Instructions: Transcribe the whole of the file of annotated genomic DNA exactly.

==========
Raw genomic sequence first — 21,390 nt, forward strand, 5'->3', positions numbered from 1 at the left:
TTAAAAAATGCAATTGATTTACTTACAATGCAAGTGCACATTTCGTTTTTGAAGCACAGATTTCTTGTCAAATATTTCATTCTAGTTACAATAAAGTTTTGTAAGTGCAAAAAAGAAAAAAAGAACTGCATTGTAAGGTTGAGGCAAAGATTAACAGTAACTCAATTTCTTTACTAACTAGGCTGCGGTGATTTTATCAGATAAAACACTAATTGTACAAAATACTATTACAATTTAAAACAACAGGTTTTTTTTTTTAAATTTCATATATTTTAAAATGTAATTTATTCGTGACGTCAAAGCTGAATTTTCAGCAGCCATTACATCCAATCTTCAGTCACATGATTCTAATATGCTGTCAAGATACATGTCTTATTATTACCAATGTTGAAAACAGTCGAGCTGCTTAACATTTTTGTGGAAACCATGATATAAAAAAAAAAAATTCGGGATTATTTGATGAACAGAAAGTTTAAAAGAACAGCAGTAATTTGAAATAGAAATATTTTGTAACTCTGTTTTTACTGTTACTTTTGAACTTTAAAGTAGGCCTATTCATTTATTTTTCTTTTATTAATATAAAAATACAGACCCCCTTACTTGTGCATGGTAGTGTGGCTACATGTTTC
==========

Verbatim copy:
Raw genomic sequence first — 21,390 nt, forward strand, 5'->3', positions numbered from 1 at the left:
TTAAAAAATGCAATTGATTTACTTACAATGCAAGTGCACATTTCGTTTTTGAAGCACAGATTTCTTGTCAAATATTTCATTCTAGTTACAATAAAGTTTTGTAAGTGCAAAAAAGAAAAAAAGAACTGCATTGTAAGGTTGAGGCAAAGATTAACAGTAACTCAATTTCTTTACTAACTAGGCTGCGGTGATTTTATCAGATAAAACACTAATTGTACAAAATACTATTACAATTTAAAACAACAGGTTTTTTTTTTTAAATTTCATATATTTTAAAATGTAATTTATTCGTGACGTCAAAGCTGAATTTTCAGCAGCCATTACATCCAATCTTCAGTCACATGATTCTAATATGCTGTCAAGATACATGTCTTATTATTACCAATGTTGAAAACAGTCGAGCTGCTTAACATTTTTGTGGAAACCATGATATAAAAAAAAAAAATTCGGGATTATTTGATGAACAGAAAGTTTAAAAGAACAGCAGTAATTTGAAATAGAAATATTTTGTAACTCTGTTTTTACTGTTACTTTTGAACTTTAAAGTAGGCCTATTCATTTATTTTTCTTTTATTAATATAAAAATACAGACCCCCTTACTTGTGCATGGTAGTGTGGCTACATGTTTC